The microtubule network provides an essential trackway for the rapid movement of vesicles around cells, and the microfilament network also contributes to the local organisation and movement of vesicles.
Motor proteins can move vesicles and organelles (described as cargo) along microfilaments (myosins) or along microtubules (kinesins and dyneins). Kinesin and most kinesin-related proteins move to the plus end of microtubules whereas dyneins move to the minus end.
The motor domains (heads) of these proteins convert ATP into work. Kinesin is a two-headed molecule and dyneins have two or three heads, which step along the microtubule in a coordinated fashion.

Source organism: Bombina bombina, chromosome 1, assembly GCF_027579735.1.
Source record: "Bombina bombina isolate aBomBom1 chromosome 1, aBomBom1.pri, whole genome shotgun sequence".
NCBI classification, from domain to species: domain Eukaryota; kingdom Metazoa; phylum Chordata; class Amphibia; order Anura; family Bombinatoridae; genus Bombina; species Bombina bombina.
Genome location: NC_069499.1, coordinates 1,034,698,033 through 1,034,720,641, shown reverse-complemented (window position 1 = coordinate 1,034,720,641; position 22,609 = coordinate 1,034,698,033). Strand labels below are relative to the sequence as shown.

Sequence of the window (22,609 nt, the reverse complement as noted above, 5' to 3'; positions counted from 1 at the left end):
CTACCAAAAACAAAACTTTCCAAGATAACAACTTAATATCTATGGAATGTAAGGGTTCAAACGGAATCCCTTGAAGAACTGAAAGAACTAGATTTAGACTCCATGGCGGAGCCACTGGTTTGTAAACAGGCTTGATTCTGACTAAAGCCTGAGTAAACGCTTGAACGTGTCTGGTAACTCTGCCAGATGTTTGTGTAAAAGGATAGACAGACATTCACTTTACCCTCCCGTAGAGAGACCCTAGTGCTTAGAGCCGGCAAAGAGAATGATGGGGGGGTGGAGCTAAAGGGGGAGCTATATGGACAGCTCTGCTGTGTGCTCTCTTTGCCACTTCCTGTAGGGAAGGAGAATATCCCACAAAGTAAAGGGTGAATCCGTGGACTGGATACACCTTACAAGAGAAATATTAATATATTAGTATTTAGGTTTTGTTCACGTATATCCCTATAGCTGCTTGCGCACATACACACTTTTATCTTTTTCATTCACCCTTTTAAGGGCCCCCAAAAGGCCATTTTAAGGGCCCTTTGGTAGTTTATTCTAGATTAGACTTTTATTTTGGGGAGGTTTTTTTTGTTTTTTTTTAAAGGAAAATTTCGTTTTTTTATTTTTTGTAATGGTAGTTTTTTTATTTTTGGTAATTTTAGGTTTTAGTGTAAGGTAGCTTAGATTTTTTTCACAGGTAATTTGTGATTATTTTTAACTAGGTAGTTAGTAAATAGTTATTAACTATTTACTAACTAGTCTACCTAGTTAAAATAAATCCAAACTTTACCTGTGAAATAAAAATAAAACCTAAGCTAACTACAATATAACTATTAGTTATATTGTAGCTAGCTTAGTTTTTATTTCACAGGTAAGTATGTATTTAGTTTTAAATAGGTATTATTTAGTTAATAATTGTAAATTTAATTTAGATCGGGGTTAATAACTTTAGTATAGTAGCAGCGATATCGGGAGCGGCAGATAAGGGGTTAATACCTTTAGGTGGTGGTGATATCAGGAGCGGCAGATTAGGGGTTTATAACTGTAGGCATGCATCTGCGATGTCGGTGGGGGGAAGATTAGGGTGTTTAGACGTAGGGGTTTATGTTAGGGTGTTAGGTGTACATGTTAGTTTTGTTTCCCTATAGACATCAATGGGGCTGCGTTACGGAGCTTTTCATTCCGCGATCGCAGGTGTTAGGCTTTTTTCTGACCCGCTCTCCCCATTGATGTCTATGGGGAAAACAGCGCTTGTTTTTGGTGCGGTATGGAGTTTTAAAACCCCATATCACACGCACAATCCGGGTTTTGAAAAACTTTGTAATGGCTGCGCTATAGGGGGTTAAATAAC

Association of the correct motor protein with a trafficking vesicle ensures that the vesicle will move towards the correct region of the cell. However, the mechanisms by which the correct motor protein is attached to a vesicle are unclear.